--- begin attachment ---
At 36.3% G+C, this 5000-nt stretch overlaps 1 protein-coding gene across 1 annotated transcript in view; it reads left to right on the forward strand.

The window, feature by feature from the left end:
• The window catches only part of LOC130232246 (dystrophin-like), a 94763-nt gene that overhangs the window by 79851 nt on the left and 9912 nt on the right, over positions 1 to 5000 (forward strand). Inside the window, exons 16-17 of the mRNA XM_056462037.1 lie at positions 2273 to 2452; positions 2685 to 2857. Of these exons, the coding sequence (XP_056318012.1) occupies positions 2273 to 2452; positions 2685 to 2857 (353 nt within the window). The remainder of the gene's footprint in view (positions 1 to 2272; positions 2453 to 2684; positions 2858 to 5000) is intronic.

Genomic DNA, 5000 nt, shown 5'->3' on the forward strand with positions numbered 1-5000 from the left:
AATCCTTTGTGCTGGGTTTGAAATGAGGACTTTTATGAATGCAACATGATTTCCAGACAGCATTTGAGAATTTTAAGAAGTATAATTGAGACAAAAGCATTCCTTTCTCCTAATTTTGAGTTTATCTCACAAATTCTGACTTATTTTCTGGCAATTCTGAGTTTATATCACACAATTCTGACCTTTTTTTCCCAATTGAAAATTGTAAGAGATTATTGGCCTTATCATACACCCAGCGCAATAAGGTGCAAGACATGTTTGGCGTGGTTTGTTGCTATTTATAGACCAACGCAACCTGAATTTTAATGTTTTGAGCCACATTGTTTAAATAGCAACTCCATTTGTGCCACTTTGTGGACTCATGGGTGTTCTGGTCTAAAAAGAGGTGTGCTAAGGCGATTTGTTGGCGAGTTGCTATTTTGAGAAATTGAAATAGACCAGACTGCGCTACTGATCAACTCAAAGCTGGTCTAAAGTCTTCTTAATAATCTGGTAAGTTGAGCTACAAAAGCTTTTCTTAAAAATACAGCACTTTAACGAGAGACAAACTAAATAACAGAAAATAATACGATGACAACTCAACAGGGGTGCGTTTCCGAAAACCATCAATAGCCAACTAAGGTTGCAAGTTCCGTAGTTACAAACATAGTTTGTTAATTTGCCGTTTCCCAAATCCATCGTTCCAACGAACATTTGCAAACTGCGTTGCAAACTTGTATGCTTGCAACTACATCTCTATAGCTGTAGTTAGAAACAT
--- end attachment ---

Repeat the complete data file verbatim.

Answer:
At 36.3% G+C, this 5000-nt stretch overlaps 1 protein-coding gene across 1 annotated transcript in view; it reads left to right on the forward strand.

The window, feature by feature from the left end:
• The window catches only part of LOC130232246 (dystrophin-like), a 94763-nt gene that overhangs the window by 79851 nt on the left and 9912 nt on the right, over positions 1 to 5000 (forward strand). Inside the window, exons 16-17 of the mRNA XM_056462037.1 lie at positions 2273 to 2452; positions 2685 to 2857. Of these exons, the coding sequence (XP_056318012.1) occupies positions 2273 to 2452; positions 2685 to 2857 (353 nt within the window). The remainder of the gene's footprint in view (positions 1 to 2272; positions 2453 to 2684; positions 2858 to 5000) is intronic.

Genomic DNA, 5000 nt, shown 5'->3' on the forward strand with positions numbered 1-5000 from the left:
AATCCTTTGTGCTGGGTTTGAAATGAGGACTTTTATGAATGCAACATGATTTCCAGACAGCATTTGAGAATTTTAAGAAGTATAATTGAGACAAAAGCATTCCTTTCTCCTAATTTTGAGTTTATCTCACAAATTCTGACTTATTTTCTGGCAATTCTGAGTTTATATCACACAATTCTGACCTTTTTTTCCCAATTGAAAATTGTAAGAGATTATTGGCCTTATCATACACCCAGCGCAATAAGGTGCAAGACATGTTTGGCGTGGTTTGTTGCTATTTATAGACCAACGCAACCTGAATTTTAATGTTTTGAGCCACATTGTTTAAATAGCAACTCCATTTGTGCCACTTTGTGGACTCATGGGTGTTCTGGTCTAAAAAGAGGTGTGCTAAGGCGATTTGTTGGCGAGTTGCTATTTTGAGAAATTGAAATAGACCAGACTGCGCTACTGATCAACTCAAAGCTGGTCTAAAGTCTTCTTAATAATCTGGTAAGTTGAGCTACAAAAGCTTTTCTTAAAAATACAGCACTTTAACGAGAGACAAACTAAATAACAGAAAATAATACGATGACAACTCAACAGGGGTGCGTTTCCGAAAACCATCAATAGCCAACTAAGGTTGCAAGTTCCGTAGTTACAAACATAGTTTGTTAATTTGCCGTTTCCCAAATCCATCGTTCCAACGAACATTTGCAAACTGCGTTGCAAACTTGTATGCTTGCAACTACATCTCTATAGCTGTAGTTAGAAACAT